• The plan’s only focus is profitability

Do your research and determine if the cons are worth it before you decide to follow the path of profit sharing.

This article has been updated from its original publication date of July 12, 2013.

This is not intended as legal advice; for more information, please click here.

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A profit-sharing plan is a retirement plan that allows an employer or company owner to share the profits in the business, up to 25 percent of the company’s payroll, with the firm’s employees. The employer can decide how much to set aside each year, and any size employer can use the plan.

The benefit to employees is that they could accumulate more than in a typical 401(k) plan . And for 2023 workers can receive up to a whopping $66,000 total or 100 percent of compensation, whichever is less, in employer-sponsored accounts. In addition, a $6,500 catch-up contribution may also be made by those age 50 or over in that tax year.

Here’s how a profit-sharing plan works, a comparison of the different kinds of plans available and the benefits of using these plans to reward employees.

How does profit-sharing work?

A profit-sharing plan is one of many different kinds of retirement plans offering employers a way to provide a benefit to employees. The plan can provide a lot of flexibility in how money can be distributed, though employers must abide by certain rules in how they administer the plan, in order to avoid discrimination.

For employees, that means they need to do nothing to participate in the plan or max out its benefits. The profit-sharing is, in effect, a bonus on top of any other retirement benefits.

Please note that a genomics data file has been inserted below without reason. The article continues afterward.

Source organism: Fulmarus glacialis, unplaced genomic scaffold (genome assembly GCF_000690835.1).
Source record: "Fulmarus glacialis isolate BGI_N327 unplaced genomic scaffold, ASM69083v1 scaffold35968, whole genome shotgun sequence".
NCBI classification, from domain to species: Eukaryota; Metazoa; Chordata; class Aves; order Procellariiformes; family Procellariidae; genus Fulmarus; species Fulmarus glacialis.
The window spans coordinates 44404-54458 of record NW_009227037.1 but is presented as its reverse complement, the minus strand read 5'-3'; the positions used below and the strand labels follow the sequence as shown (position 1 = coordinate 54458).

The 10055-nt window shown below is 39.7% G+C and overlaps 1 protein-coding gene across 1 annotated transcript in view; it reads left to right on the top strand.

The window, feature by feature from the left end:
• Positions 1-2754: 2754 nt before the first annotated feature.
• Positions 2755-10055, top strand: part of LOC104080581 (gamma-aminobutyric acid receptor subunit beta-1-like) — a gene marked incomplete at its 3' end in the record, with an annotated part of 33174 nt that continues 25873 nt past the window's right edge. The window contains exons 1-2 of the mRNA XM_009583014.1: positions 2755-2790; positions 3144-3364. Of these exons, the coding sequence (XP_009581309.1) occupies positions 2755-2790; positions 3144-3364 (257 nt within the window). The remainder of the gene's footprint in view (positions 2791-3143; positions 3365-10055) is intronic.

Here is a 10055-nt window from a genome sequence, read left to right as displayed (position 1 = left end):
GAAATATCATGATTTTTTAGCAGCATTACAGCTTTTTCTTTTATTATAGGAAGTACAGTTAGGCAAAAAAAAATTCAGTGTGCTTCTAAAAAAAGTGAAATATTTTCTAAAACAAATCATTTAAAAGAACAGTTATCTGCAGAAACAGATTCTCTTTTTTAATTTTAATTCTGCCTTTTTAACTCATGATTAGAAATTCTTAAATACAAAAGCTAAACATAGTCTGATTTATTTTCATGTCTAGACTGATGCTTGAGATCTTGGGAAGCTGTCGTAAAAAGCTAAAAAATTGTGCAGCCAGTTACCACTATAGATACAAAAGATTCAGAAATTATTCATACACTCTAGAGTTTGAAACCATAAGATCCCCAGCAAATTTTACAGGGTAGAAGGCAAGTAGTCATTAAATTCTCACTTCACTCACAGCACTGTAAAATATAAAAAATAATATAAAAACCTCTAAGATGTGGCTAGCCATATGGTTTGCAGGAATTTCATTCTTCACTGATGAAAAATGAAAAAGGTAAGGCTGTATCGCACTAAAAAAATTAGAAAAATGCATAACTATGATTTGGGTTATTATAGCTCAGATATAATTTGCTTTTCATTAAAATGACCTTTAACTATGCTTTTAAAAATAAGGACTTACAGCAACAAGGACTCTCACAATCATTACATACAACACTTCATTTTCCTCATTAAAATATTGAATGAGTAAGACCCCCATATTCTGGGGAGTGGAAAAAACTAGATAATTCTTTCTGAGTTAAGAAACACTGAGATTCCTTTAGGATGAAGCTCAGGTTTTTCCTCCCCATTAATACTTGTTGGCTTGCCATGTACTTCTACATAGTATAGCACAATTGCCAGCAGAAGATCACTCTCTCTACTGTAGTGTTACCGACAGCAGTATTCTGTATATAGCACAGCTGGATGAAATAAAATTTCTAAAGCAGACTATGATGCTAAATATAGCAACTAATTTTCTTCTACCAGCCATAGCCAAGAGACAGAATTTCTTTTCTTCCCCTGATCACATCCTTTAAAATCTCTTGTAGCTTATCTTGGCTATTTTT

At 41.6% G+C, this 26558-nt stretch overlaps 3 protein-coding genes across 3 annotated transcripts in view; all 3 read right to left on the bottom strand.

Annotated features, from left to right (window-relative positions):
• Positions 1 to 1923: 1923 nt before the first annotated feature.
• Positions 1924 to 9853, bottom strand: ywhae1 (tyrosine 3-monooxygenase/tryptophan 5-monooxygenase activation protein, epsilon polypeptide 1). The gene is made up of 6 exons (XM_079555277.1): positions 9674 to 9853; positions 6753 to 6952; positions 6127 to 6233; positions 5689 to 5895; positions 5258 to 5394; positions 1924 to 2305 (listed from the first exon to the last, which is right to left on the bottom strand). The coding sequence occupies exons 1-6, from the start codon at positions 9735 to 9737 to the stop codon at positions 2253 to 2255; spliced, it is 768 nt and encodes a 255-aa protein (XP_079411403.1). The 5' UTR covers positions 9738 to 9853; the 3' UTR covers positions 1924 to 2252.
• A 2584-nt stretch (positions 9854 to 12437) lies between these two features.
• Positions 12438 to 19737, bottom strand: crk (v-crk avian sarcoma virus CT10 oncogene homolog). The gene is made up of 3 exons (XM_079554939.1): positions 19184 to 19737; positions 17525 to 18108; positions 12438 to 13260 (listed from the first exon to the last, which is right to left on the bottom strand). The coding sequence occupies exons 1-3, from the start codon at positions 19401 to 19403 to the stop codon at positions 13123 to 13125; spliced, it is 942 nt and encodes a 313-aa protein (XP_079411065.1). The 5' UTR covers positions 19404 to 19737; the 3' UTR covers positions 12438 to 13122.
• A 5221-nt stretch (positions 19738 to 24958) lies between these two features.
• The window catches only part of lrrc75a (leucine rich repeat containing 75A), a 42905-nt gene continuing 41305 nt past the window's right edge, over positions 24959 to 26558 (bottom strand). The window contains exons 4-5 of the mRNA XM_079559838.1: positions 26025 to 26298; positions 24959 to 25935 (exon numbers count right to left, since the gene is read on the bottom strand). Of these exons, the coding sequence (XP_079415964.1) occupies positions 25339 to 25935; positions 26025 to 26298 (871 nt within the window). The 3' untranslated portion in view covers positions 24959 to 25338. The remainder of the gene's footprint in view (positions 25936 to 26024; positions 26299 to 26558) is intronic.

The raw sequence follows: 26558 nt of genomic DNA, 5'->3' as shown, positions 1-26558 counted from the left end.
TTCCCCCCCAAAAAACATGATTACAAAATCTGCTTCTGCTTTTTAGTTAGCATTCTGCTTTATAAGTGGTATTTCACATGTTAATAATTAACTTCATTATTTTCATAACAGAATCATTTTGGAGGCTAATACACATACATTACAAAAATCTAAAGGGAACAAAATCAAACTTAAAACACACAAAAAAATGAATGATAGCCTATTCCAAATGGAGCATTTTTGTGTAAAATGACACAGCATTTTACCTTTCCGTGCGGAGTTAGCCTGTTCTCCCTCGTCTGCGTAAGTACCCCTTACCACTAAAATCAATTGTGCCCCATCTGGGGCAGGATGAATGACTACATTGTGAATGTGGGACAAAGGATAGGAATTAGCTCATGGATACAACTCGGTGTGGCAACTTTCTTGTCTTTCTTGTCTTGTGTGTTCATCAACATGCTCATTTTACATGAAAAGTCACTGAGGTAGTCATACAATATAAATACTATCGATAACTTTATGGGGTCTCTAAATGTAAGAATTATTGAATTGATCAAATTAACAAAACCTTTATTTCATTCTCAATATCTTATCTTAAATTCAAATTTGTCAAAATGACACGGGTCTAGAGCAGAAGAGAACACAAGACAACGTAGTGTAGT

The plan can be operated as a separate account or it can be a feature added to a 401(k) account, but either way it’s only the employer making contributions through the profit-sharing feature.

As a qualified retirement plan, the funds can be withdrawn without penalty after the employee turns 59 1/2, though withdrawals before that age are subject to a 10 percent penalty on top of any taxes owed. Withdrawal rules are similar to those for a traditional IRA , and participants will have required minimum withdrawals when they reach age 73.

From sole proprietors to large corporations, a company of any size can participate in the plan. Employers may decide how much to share with employees, up to 25 percent of their payroll during that tax year. The maximum amount of salary that can be used to figure the profit-sharing bonus is limited to $330,000 in 2023.

Employers are not obligated to use the program from year to year, allowing them to shut off the plan, if needed or desired. However, when the employer does make contributions, they must be made according to a predetermined formula, to ensure that the profits are divided legally.